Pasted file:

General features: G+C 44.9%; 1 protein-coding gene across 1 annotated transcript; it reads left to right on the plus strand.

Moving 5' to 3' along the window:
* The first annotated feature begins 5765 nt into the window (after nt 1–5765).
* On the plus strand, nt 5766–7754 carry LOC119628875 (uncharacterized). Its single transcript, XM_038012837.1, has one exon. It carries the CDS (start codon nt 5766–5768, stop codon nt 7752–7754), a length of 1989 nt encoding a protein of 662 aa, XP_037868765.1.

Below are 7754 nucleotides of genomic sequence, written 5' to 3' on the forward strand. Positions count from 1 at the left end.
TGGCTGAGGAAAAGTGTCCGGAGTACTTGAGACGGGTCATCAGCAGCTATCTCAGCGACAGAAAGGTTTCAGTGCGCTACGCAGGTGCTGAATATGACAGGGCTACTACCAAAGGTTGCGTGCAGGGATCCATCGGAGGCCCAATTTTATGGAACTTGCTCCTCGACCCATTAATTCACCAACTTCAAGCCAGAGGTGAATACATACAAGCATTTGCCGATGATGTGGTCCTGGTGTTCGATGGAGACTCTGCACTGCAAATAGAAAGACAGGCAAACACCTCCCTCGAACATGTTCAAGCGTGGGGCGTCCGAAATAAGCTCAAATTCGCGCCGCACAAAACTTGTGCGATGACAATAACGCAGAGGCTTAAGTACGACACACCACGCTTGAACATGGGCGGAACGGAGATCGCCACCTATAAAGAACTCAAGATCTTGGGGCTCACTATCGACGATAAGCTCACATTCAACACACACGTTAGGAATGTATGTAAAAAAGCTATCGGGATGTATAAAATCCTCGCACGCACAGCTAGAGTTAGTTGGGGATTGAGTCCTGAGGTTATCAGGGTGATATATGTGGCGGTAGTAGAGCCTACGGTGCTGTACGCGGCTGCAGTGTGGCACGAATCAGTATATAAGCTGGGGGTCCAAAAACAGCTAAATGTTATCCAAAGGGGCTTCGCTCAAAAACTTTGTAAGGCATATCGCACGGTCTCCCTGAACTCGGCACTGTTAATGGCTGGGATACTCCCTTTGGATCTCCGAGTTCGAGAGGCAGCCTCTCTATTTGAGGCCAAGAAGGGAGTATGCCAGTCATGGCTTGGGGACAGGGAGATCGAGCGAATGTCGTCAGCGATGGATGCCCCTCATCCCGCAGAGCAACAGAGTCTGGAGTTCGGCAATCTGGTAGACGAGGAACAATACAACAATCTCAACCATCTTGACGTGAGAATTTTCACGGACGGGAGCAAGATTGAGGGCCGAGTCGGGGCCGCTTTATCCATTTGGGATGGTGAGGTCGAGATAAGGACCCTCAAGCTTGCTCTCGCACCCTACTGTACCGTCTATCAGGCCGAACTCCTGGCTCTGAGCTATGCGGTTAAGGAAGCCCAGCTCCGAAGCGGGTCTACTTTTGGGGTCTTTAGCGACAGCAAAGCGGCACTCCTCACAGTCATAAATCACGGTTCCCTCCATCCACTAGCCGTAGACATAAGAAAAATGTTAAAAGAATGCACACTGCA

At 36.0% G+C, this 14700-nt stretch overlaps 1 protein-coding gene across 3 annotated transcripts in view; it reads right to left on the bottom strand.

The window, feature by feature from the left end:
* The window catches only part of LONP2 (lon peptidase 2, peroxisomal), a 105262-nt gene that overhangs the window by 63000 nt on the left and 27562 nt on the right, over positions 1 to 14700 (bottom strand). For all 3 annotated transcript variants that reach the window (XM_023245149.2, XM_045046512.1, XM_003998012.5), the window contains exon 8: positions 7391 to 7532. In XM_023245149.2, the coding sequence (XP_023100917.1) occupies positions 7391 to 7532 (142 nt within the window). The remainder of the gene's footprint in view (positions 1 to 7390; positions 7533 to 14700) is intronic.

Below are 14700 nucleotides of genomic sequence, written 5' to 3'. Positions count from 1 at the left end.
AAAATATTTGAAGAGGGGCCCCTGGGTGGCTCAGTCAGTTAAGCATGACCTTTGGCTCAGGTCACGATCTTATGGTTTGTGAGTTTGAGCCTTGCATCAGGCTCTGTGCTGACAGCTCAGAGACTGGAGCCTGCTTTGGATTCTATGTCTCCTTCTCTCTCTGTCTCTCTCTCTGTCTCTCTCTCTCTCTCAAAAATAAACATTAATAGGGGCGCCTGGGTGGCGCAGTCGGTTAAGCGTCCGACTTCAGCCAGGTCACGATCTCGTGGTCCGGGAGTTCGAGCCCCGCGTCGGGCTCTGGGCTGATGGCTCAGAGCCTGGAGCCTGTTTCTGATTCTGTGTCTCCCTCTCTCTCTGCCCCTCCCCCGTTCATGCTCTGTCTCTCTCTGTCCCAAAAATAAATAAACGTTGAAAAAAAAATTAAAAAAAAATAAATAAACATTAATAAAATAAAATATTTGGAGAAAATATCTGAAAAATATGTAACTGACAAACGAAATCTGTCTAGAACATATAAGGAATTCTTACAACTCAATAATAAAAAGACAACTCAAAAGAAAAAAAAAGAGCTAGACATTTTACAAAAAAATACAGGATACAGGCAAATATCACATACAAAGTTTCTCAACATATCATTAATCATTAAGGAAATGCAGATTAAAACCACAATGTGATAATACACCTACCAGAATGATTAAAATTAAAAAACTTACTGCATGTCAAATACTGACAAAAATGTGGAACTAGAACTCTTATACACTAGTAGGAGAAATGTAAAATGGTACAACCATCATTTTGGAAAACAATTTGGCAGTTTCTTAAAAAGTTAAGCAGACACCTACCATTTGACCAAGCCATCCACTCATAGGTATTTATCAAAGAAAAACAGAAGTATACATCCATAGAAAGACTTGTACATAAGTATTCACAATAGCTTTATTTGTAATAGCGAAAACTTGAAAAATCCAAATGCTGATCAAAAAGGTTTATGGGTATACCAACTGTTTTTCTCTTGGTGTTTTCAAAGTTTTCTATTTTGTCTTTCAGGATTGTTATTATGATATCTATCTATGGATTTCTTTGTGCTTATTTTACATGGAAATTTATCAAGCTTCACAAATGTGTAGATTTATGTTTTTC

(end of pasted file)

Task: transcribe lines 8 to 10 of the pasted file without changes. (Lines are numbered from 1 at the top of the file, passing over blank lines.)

The window, feature by feature from the left end:
* The window catches only part of LONP2 (lon peptidase 2, peroxisomal), a 105262-nt gene that overhangs the window by 63000 nt on the left and 27562 nt on the right, over positions 1 to 14700 (bottom strand). For all 3 annotated transcript variants that reach the window (XM_023245149.2, XM_045046512.1, XM_003998012.5), the window contains exon 8: positions 7391 to 7532. In XM_023245149.2, the coding sequence (XP_023100917.1) occupies positions 7391 to 7532 (142 nt within the window). The remainder of the gene's footprint in view (positions 1 to 7390; positions 7533 to 14700) is intronic.

Below are 14700 nucleotides of genomic sequence, written 5' to 3'. Positions count from 1 at the left end.